‘Two weeks ago I went back to the doctor and they said they’re not going to treat me anymore. They said I’d had enough radiology and enough chemotherapy and I still had it so I don’t know…

‘I feel quite active though. My lungs are good and my kidneys are OK. And I really don’t feel like it you know – to be saying goodbye just yet.

‘I was Preschool Cook at Australia Street Infants School in Newtown. I started off in 1973 only for a week or two while I filled in for someone. At the end of the next week, the Principal came down and said I can have the job. So I stayed there as Preschool Cook for 39 and a half years. In that time, I cooked over 7,000 meals for the children and I cuddled them every day.

‘I was made redundant in Xmas in 2012 – it was really stressful. Not long after that I was diagnosed with cancer.

‘They reckon I might last until Christmas but that’s about all. And that was a “might”. They said it depends on how much it grows and how much I deteriorate. Last week was pretty tough because I really don’t want to say goodbye just yet. I find it very hard.

‘I still get kids and adults coming up to me in the street. It feels very good. It’s hard to remember them because they change so much from when they’re little but they come up and say, “Miss Fay, I gotta give you a hug!” and that feels very good.

‘I don’t expect anything in return because you do what you have to do. I was working and everything and I did it all for the kids. I just loved them so much.’

‘I work in children’s television and see a huge inequality on screen between genders. I’ve worked on almost 20 kids’ animated TV series now and none of them have had a female lead character. That’s insane to me. Television thinks that it’s quite a progressive industry and we talk a lot about evening out genders and being inclusive but it just doesn’t really translate to the screen.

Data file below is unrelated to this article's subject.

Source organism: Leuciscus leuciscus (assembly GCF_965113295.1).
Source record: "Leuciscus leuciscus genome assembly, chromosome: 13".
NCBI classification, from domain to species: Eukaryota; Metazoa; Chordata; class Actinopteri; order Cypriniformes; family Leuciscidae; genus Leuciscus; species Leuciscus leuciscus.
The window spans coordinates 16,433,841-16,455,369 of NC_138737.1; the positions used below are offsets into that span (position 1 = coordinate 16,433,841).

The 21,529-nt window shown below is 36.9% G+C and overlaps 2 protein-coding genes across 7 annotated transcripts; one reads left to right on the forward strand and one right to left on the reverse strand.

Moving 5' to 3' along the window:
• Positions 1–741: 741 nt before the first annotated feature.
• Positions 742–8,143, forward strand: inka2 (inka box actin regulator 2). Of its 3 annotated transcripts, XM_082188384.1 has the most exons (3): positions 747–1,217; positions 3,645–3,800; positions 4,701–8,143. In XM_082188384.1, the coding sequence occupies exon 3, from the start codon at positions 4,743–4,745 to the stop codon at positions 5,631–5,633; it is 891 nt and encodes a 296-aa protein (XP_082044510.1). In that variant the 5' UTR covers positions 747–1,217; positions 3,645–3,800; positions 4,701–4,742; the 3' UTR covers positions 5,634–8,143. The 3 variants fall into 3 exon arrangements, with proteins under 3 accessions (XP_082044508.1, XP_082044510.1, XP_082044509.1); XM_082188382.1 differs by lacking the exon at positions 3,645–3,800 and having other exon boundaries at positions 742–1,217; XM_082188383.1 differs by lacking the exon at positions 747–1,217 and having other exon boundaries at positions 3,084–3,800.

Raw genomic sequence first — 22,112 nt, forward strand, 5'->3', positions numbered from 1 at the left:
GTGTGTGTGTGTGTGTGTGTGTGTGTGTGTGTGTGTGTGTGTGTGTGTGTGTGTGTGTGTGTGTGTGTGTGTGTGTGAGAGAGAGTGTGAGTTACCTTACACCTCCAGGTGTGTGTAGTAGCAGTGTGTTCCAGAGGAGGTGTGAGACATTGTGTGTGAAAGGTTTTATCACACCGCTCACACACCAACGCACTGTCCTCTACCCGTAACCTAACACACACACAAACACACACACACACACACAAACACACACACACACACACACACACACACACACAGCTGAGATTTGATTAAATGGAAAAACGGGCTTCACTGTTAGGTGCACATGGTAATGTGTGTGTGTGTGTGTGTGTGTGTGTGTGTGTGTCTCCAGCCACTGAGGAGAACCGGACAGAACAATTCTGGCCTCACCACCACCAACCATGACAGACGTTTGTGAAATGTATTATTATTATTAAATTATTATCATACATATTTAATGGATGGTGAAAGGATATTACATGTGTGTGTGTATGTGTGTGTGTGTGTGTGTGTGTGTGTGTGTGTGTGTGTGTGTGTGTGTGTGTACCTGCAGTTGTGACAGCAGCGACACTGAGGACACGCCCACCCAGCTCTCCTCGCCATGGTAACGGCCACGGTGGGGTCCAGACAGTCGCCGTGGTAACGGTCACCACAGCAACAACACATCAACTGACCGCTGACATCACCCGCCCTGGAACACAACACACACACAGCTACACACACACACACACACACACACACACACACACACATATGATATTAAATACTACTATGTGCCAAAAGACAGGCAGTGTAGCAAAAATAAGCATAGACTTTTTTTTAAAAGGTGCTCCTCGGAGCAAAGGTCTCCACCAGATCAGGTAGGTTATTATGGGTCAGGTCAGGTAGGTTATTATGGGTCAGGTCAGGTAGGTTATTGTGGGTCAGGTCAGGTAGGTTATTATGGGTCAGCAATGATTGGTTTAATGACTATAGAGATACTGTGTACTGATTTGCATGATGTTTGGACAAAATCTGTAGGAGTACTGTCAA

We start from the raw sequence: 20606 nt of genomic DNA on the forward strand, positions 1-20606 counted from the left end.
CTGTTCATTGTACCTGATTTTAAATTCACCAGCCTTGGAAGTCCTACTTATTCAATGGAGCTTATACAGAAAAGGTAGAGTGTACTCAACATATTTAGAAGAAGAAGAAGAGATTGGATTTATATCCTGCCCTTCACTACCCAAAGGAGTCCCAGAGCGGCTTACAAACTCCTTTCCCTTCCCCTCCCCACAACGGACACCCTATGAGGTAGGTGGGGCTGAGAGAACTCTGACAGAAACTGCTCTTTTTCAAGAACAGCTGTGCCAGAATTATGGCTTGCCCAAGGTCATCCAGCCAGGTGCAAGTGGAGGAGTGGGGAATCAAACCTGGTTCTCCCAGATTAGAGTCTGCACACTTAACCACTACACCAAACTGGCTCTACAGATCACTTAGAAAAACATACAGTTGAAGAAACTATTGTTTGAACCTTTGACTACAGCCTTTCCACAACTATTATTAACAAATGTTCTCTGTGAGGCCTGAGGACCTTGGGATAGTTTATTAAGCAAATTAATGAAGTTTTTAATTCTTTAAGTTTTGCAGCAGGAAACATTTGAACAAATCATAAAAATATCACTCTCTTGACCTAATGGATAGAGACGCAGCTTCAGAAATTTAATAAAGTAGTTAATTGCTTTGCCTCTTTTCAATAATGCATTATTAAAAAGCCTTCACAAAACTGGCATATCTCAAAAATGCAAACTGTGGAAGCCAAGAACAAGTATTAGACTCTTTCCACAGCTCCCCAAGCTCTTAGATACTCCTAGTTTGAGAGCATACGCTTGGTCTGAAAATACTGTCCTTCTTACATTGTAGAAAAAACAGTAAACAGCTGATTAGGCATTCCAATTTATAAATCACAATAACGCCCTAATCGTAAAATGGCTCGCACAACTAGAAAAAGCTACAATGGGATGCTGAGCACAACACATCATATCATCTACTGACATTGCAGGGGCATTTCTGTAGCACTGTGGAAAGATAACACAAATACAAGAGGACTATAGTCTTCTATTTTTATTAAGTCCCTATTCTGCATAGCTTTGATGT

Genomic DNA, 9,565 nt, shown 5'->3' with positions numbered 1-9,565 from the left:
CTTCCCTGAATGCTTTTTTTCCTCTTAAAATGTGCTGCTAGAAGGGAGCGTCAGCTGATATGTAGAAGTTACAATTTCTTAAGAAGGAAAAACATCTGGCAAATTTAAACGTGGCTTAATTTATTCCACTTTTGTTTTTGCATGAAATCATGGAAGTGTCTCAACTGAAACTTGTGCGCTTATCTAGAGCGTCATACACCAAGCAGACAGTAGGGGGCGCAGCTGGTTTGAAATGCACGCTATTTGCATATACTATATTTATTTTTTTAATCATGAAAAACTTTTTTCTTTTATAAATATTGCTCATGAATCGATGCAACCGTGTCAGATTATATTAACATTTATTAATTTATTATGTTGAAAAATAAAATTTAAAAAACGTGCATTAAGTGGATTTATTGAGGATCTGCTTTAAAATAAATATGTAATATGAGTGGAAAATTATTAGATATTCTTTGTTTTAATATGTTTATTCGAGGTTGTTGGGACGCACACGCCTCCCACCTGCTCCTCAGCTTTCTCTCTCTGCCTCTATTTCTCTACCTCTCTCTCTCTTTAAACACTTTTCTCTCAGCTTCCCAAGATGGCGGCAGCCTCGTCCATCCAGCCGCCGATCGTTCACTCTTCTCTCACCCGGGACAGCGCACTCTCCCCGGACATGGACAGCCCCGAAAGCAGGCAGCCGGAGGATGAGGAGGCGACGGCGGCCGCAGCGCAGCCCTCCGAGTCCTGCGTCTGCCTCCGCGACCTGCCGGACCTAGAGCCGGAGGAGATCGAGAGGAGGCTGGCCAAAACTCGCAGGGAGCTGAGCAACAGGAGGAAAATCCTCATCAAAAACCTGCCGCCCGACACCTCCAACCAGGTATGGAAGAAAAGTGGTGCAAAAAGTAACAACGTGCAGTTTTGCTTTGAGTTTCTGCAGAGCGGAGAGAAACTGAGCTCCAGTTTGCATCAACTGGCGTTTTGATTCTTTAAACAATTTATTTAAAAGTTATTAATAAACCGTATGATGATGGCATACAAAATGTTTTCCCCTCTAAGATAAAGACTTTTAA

‘Whenever I’ve brought up these issues in TV studios, you can tell people are like, here we go again, or you just get a lot of push back. You get all these old-fashioned reasons like, young boys don’t like watching girls as much as girls like watching boys on screen.

‘When I was growing up I really liked comics. I loved them for the combination of their illustrations and stories but I couldn’t find anything that I connected to. There just weren’t any female characters and, if there were, they were highly sexualised.

‘It’s natural for kids to want to see themselves reflected back in stories. Young girls want to be able to see themselves as potential heroes – just like young boys do. All kids do. I think it’s important for boys to see girls as equals too.

‘I’d always wanted to write a book with a lead female character especially one that was an adventure story because there’s a lack of them. I’ve just published my first graphic novel called Opposite Land. It’s about a young girl called Steve who has the worst day ever in her entire life and she just really wants everything to be opposite and she accidentally gets that wish.

‘I hope both boys and girls who read this see a female character that they can relate to. I don’t think I make a point of the fact that she’s female – it doesn’t really make any difference to her character but I just think the fact that that exists in another book is great.’